David Shishkoff

Editorial Staff
Tents of Mercy Network
"... out of reverence for Messiah."

We learn how to honor God by practicing on our fellow (imperfect) humans. The act of honoring is very important. It is "the first commandment with a promise" (Ephesians 6:2). "Honor your father and your mother ... that your days may be long, and that it may be well with you in the land which the LORD your God is giving you" (Deuteronomy 5:16, Ephesians 6:2-3). Honoring is directly linked to things going well for those in the Land of Israel, and by extension in whatever sphere of influence we are being given.

Conversely, since the opposite of honoring is rebellion, attitudes of rebellion and presumption prevent us from moving into the next stage of inheriting the Promised Land and the Promises: "... you would not listen, but rebelled against the command of the LORD, and presumptuously went up into the mountain" (Deuteronomy 1:43).

Age-Old Attitude

Rebellion far predates the modern era. "Son of Man, I am sending you to ... a rebellious nation that has rebelled against Me ... to this very day" (Ezekiel 2:3).

More recently, in the 1960s, rebellion against the status quo in Western society went full throttle, with more than a fair share of Jewish participants. That rebellion is still going on all around the world, and has spilled over into additional arenas such as gender identity. Several generations have already grown up in cultures of dishonor. Very recently I was again taken aback at how the tendency toward dishonor rose up in me. I tried to find excuses and persuade myself it was something else, but the tendency to rebel is still alive and well – certainly in society, and even at times in us.

Now, to clarify, a willingness and desire to change the status quo can be positive and even righteous. However, as soon as it is combined with dishonoring others, building "my" ego and spurning all authority, the mixture becomes poisonous.


Many young people tend to rebel against the wise advice of their elders - as did the newly appointed king Rehoboam, son of Solomon. In the spurned advice of these elders we see what could have been a beautiful picture of mutual honor, humility and service: "If you will be a servant to the people today, and serve them, and answer them, and speak good words to them, then they will be your servants forever" (I Kings 12:7).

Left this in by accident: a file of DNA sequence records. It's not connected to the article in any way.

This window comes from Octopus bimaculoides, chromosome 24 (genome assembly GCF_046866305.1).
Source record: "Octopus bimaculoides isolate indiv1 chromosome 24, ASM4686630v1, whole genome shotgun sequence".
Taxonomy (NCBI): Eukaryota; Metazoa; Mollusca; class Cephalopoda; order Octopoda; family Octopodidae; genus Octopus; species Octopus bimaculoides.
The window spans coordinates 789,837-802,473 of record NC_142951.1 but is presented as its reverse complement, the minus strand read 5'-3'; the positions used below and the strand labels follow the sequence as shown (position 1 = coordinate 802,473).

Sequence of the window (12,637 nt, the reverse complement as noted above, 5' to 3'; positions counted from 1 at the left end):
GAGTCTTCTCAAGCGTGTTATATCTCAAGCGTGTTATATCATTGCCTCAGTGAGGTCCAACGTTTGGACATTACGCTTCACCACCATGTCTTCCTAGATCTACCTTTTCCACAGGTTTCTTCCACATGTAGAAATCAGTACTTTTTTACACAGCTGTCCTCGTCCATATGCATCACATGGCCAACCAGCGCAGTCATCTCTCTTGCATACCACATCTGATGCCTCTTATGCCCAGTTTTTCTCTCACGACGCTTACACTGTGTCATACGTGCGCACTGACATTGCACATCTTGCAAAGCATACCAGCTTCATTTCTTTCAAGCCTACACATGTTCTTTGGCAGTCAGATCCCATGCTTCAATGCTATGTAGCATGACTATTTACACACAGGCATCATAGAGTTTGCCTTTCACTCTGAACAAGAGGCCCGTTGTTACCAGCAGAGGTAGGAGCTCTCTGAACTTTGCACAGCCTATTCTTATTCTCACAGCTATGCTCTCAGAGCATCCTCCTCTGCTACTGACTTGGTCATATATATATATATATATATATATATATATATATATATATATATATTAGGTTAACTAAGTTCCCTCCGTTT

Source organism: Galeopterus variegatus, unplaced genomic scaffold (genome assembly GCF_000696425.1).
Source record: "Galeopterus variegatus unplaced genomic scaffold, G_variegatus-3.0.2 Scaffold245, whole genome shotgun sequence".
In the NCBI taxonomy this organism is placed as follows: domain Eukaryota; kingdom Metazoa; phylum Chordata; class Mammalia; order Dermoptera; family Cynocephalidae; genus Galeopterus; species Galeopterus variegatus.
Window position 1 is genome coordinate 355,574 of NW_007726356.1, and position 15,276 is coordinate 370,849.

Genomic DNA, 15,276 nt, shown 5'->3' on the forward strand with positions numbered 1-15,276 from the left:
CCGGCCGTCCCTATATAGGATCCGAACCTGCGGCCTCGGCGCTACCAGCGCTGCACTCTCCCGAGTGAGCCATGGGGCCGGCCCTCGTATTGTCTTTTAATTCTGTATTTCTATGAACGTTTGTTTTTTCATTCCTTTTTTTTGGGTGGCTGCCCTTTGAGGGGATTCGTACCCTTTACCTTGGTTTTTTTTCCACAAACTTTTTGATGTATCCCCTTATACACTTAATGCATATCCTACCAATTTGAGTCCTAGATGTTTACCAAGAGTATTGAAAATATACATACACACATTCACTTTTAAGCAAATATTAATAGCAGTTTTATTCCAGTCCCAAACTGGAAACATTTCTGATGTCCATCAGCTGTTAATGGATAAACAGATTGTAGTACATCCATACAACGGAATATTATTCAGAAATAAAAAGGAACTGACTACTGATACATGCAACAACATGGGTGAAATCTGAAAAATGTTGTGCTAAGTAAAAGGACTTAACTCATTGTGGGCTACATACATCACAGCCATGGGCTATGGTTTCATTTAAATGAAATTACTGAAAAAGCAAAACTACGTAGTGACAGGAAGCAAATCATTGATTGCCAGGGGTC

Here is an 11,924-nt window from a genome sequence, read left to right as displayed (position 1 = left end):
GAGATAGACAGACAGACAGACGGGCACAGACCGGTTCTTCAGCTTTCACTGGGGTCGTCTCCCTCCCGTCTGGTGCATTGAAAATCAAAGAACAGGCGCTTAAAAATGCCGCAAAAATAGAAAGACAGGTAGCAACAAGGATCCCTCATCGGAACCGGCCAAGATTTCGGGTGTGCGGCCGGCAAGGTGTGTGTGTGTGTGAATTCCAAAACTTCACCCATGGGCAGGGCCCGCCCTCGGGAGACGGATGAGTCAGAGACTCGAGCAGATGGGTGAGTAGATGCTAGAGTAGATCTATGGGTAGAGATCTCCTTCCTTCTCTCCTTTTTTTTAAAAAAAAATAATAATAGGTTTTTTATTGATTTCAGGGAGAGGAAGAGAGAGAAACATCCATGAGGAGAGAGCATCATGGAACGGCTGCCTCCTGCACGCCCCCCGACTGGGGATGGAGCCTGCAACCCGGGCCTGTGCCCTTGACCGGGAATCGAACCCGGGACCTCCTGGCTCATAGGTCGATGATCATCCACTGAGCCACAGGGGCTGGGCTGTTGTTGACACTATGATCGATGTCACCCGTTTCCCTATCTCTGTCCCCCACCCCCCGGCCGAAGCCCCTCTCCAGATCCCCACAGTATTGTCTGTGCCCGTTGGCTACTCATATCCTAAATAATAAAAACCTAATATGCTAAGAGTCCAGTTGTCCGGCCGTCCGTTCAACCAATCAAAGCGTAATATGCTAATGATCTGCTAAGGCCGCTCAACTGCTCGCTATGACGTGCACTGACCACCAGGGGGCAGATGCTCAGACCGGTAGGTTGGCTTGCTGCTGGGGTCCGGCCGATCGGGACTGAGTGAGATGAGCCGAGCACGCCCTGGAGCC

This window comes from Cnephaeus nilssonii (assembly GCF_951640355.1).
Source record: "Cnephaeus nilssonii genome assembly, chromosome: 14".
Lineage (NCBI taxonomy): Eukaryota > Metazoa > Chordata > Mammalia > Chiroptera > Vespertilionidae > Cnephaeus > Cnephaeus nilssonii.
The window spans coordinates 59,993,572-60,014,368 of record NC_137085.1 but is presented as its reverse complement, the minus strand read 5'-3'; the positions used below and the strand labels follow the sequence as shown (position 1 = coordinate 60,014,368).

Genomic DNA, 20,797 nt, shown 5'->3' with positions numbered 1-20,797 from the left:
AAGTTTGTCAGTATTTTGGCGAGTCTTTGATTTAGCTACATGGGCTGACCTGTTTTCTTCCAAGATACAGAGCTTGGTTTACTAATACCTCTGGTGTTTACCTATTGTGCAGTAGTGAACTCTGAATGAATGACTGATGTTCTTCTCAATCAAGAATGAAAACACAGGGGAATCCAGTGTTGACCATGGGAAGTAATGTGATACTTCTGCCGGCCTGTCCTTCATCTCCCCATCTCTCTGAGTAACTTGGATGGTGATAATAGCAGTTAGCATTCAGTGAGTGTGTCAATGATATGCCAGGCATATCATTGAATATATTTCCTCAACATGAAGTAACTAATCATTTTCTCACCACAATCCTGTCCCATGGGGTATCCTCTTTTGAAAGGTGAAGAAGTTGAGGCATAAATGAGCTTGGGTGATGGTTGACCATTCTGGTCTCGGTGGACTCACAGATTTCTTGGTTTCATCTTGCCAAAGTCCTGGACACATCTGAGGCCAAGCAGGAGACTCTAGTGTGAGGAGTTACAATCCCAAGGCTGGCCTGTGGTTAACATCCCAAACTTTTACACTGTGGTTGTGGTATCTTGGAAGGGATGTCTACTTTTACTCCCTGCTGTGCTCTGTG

This is a precursor of New Testament injunctions: "Submit to one another out of reverence for Messiah" (Ephesians 5:21 NIV) "... give preference to one another in honor" (Romans 12:10 NASB).

It's not too late. Let us practice honoring others and thus learn how to honor God. The outcome will be no less than length of life in the "Promised Land."

By David Shishkoff
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01:47 02Jun17 Frank Onofrio -
Ultimately, it was Satan and the fallen angels that rebelled against God and His words: i.e. a lack of honoring God on their part that lost them their place forever in Heaven with God. Similarly, it was the rebellion of Adam and Eve to God's command to not eat of the fruit of the Tree of the Knowledge of Good and Evil that lost them their place in Eden and their companionship with God. Luckily, part of the penalty for our rebellion was our sin and death. Satan and the fallen angels don't die, but we do. Yet God had a plan to redeem mankind with the Messiah and to conquer the law of sin and death for humans. But Satan and the fallen angels will remain forever unredeemed, as far as I can tell.

  -- David replies: That brings the saga of rebellion and honor into a yet bigger context.

13:32 05Jun17 Rose Rapp -
Thank you for your humble and contrite heart in seeing rebellion for what it really was. It is comforting to know that those who are leaders at Tents Of Mercy and all affiliated ministries are pliable underthe mighty Hand of Abba Father.

Also in this issue of the newsletter:
Asher Intrater: Jerusalem and Eden One
Daniel Juster: Refusing to Love the Truth
Eitan Shishkoff: Baruch Haba 2017
Yevgeni Stanukevich: Meeting the Spiritual Needs of Returning Exiles
Mati Shoshani: Our Part in the Kingdom of God
Ariel Blumenthal: An Application for "Jewish Roots" Today